The situational winter tire obligation is still in place until April 15; those who don’t run into winter driving conditions can change their tires to summer tires anytime. Or change them yourself if the stored tires are still good. Here we explain what you have to bear in mind.
It looks so simple, but you can make many mistakes when changing tires, which can lead to problems, warns the expert organization GTÜ. The correct torque and sequence are crucial. And under no circumstances should you spray Caramba, WD40 or something like that into the thread. But in detail:
Five steps to a successful wheel change
Check 1: Once the winter wheels have been removed, you should inspect the summer wheels and the threads and drives of the wheel bolts or nuts for any damage. Does everything look good? Then mounting can begin.
One note beforehand: Never grease the threads of bolts or nuts to prevent corrosion. This is because the high temperatures generated during braking cause technical greases to burn and the lines to become baked. The thread may only be protected if the car manufacturer permits it and specifies suitable lubricants. On the other hand, careful cleaning of the line and the contact surfaces between the hub and rim with a brush is always advisable.
- Mounting: The wheel comes on the hub, and the connections are loosely screwed. The best feeling in this step is manual work – with a socket wrench, ratchet or wheel cross. Applying and tightening the screws perpendicular to the thread axis is important. If they can be screwed in smoothly, they are not tilted. The often hemispherical or conical bolt shanks help with centring. The jack can be lowered if the wheel is correctly seated on the hub.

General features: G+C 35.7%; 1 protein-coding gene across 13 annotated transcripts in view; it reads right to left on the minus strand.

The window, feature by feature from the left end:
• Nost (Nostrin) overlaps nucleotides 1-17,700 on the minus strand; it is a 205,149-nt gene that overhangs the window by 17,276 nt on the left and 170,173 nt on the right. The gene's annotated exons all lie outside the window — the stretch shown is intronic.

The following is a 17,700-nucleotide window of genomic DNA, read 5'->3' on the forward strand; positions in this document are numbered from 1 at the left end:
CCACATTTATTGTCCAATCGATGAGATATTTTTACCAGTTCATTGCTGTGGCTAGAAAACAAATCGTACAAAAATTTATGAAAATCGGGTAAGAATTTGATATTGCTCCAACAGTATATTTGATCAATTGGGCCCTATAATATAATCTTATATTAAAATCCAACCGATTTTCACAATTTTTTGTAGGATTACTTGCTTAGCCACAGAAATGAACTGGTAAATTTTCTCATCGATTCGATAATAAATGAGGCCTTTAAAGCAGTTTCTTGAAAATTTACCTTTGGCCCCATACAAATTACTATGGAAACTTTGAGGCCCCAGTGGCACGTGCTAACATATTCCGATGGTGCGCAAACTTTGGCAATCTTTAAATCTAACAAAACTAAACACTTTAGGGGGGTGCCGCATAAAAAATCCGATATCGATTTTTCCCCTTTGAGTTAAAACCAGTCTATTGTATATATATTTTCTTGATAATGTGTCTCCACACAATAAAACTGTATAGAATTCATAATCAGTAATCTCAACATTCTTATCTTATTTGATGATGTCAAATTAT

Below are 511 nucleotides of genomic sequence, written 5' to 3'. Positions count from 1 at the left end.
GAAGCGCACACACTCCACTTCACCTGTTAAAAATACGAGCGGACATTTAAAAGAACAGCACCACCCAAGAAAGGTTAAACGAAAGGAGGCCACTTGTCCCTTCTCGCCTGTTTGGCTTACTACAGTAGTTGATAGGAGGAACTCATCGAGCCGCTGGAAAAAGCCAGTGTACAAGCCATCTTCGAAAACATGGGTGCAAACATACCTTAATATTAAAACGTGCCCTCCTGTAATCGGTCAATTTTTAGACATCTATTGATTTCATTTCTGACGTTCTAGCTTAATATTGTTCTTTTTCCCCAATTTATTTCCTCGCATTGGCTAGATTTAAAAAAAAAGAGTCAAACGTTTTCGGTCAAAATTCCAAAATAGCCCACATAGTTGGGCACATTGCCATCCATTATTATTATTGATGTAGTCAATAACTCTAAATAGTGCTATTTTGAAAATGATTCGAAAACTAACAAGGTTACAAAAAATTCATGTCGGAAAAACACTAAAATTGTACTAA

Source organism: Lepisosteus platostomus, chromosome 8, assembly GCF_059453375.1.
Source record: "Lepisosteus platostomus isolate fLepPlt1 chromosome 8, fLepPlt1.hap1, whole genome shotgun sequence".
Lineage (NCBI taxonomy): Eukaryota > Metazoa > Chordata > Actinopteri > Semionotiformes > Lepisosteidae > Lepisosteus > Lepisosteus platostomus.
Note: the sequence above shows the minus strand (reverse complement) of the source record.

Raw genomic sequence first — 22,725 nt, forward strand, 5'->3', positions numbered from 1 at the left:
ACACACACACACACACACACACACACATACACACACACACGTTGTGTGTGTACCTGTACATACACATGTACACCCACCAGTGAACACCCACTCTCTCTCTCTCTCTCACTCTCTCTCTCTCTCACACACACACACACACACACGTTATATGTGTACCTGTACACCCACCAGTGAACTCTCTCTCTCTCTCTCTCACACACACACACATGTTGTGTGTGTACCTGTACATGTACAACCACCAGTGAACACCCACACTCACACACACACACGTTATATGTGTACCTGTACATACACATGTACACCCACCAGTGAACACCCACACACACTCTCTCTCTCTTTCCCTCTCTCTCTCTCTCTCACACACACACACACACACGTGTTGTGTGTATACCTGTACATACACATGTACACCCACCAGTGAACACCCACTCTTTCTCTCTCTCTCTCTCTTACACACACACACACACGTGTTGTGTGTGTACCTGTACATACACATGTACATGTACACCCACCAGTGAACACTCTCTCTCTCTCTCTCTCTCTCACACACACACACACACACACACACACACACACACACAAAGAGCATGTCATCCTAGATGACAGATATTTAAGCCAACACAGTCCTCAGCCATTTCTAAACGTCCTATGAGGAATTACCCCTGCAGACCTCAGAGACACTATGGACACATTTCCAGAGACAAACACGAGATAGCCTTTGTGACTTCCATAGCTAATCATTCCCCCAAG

- Sequence: This is followed by the safety-relevant final tightening of the bolted connections. This should be done in a specific order and to the torque specified by the manufacturer. For hubs with four bolted connections, proceed crosswise (for example, 1-3-2-4). If there are five or six bolted connections, a star pattern changes. This procedure is important; it presses the rim evenly flush on the hub.
- Torque: To comply with the torque specified by the manufacturer in Newton meters (Nm), the bolted connections must be neither too loose nor too tight. A torque wrench with an appropriate setting range is the right tool.
The Nm specification can be found in the vehicle documents or, in the case of aftermarket rims, in the corresponding expert report. Very often, the value is 110 or 120 Nm. The most convenient way to tighten is with a releasing torque wrench: It is set to the desired value or is set to this value at the factory. When the limit value is reached during screwing, it turns with audible cracking.
- Check: High dynamic forces act on wheel bolts while driving. This is why it is often recommended to check the friction-locked connection shortly after the wheel change. The check is carried out about 100 kilometres after the wheel change by retightening all the bolted connections with the torque wrench. Again, work crosswise.
Useful knowledge about wheel bolting